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This just in: A night in the lives of D-FW's late night newscasts (Wed., Feb. 23rd)

CBS11 sportster Steve Dennis managed to get a Super little story out of former Cowboys quarterbacks Roger Staubach and Troy Aikman. Photos: Ed Bark

Maybe it would be best to begin like this: What you read in the following paragraphs may shock or surprise you. Reader caution is advised.

That's slightly tailored TV news-ese for stories that often aren't all that shocking, surprising or graphic. And in truth, Wednesday's late nighters on Fox4, NBC5, WFAA8 and CBS11 weren't all that much to write home about -- let alone dissect in these spaces.

Unclebarky.com is a gamer, though. And there in fact were some points of interest along with a few curiosities.

All four stations predictably led with the firing of a Dallas police officer for using dashboard cam-documented excessive force on a motorist who had been stopped for a minor traffic violation. (*CBS11 first threw in a weather blip from Larry Mowry, who said it was going to rain on Thursday.)

Police dashcam images are starting to replace convenience store robbery cams as providers of action video that can be used over and over by TV news operations large and small. And on Wednesday, the pictures of Dallas cop Quaitemes Williams wailing on suspect Rodarick Lyles were supplemented by oft-used previous footage of a Dallas officer savagely beating a motorcyclist with his billy club last year.

It otherwise wasn't much of a night for engaging enterprise reporting. Even Fox4's ever-experimental 9 p.m. newscast seemed a bit pooped out, with co-anchor Steve Eagar laboring to make a Facebook stress-out study come alive during an in-studio chat with "dating and relationship coach" Nina Atwood.

CBS11 had the most eventful newscast, but its oddities equaled its plusses.

Voluble veteran sports reporter Steve Dennis, an acquired taste for some, turned a pro forma Children's Medical Center appearance by Roger Staubach and Troy Aikman into a good little story about the prospects for a Super Bowl L in North Texas after XLV thoroughly soiled itself.

Dennis spring-boarded off sports anchor Babe Laufenberg's previous interview with Staubach, in which he championed Aikman to replace him as point man in the effort to land another Super Bowl at Jerry's Palace.

Aikman wasn't exactly enthusiastic. "I think the push for 50 is going to be very tough," he told Dennis. But would he spearhead such an effort? "I hope I'm not asked right now," Aikman said.

Staubach again acknowledged the problems with Super Bowl XLV before game-facedly saying that Aikman "hasn't said no for sure" regarding Super Bowl L.

Dennis asked Captain America why he shouldn't be the man for the job again. "I would be glad to help Troy any way I can," said Staubach, who might as well have added, "Our ass is (artificial) grass as far as getting this thing again any time soon."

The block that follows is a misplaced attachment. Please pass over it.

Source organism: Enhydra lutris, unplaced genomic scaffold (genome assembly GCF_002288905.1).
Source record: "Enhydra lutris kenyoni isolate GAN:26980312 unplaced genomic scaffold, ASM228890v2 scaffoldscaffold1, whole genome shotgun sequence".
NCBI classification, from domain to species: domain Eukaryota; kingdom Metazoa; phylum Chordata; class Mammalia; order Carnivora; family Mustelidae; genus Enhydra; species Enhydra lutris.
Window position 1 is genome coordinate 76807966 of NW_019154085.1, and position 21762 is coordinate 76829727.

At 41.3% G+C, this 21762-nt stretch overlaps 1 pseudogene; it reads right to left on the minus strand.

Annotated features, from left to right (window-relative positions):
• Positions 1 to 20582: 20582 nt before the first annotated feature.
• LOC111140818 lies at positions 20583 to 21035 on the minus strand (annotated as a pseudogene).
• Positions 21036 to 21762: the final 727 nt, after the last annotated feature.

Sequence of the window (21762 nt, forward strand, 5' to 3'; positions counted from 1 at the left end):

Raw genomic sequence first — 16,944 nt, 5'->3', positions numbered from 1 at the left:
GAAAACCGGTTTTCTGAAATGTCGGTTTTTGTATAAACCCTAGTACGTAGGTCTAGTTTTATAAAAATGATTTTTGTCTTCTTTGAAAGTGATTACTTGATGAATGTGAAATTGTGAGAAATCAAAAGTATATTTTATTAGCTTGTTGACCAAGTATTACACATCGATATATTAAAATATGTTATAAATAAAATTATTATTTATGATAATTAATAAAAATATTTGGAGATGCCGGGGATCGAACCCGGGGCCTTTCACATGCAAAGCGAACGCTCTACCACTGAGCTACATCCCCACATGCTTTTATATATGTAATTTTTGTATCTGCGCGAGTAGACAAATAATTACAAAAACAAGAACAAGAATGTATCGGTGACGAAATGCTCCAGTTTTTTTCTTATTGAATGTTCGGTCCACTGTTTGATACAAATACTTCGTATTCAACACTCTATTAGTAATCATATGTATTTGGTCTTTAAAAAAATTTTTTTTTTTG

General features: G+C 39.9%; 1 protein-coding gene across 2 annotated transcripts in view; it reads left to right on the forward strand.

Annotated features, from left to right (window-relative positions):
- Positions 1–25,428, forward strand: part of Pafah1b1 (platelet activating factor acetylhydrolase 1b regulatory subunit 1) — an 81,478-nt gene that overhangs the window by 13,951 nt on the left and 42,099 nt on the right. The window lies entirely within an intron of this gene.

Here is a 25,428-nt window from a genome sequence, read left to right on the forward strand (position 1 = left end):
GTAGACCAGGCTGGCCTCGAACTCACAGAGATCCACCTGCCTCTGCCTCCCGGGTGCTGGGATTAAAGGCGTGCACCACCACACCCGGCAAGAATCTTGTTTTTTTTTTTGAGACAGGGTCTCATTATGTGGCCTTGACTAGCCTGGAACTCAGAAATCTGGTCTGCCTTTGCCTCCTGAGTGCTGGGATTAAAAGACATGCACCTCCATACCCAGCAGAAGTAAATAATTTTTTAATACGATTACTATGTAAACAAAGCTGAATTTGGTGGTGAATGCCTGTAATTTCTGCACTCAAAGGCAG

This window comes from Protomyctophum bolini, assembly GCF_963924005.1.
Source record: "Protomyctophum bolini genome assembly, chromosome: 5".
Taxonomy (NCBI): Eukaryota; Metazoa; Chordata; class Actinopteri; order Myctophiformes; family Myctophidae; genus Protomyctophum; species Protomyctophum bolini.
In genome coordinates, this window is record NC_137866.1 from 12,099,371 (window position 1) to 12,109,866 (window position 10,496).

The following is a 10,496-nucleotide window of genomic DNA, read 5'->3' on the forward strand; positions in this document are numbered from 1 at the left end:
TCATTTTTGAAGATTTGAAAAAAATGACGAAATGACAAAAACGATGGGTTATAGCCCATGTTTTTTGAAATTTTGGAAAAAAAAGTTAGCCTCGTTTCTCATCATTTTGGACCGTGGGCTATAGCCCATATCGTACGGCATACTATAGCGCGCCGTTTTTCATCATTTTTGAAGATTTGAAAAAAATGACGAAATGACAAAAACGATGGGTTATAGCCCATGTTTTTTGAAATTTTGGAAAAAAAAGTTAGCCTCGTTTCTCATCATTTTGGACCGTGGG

The earth didn't shake. But Dennis got more out of these two than anyone else has. And all because he asked.

Earlier in the CBS11 newscast, reporter Jay Gormley had an interesting look at whether the emergency room at Arlington's JPS Diagnostic and Surgery Hospital in fact is as advertised. Eight different surrounding signs point would-be patients in its direction. But what they encounter is a padlocked door and a call-in box.

JPS CEO Robert Earley told Gormley that this doesn't constitute "false advertising." But the reporter also had previous public hearing testimony from Earley in which he said, "I don't feel comfortable at all with people having on their GPS system to go to that emergency room . . . It's not a full-fledged emergency room."

End result: the signs directing people to the facility are in the process of being taken down.

CBS11 also had a lengthy teenage "sex slavery" story in which reporter Tracy Kornet journeyed to Phoenix for a look at a safe house "campus" recently opened by the Street Light organization. Co-anchor Karen Borta said it "could become a model for North Texas." But the director gave no real indication that this would or could happen anytime soon. It seemed like a long way to go for a story that just didn't hit that close to home.

The station also had a curious dispatch from reporter Carol Cavazos, who extolled the virtues of a six-year-old kid preacher whose video from the Dallas-based Potter's House had -- guess what? -- gone "viral" on youtube.

"God tells me what to pray," said the kid, who really doesn't need so much attention at this age. His beaming mother confirmed that her son is "definitely God-sent." Let's hope he doesn't grow up to be yet another crooked or philandering TV evangelist. But this is how it all starts.

"That's a sweet child," anchor Borta said nevertheless. "Nothing sweet about Larry Mowry's forecast." Groan.

Luckily, the station had anchor Doug Dunbar to sprinkle a little vinegar on a closing blip about Kim Kardashian's Dallas appearance on behalf of her new lip plumper-upper product.

"Really?" Dunbar asked when Borta said she had met with fans. "That was awesome of her to do that," he added when Borta noted that Kardashian was only contractually required to shake 150 hands, but stayed a little extra.

Borta duly noted Dunbar's "sarcasm," which she in fact likely appreciated. In gratitude from this writer, Dunbar gets an unclebarky.com Man of the Year award, which of course has no intrinsic value or accompanying plaque or statue.


Well, there just really wasn't much else to grab onto Wednesday night. But this postscript in fact might shock or surprise you: WFAA8 weathercaster Pete Delkus had absolutely nothing to say to sports anchor Dale Hansen -- or vice-versa.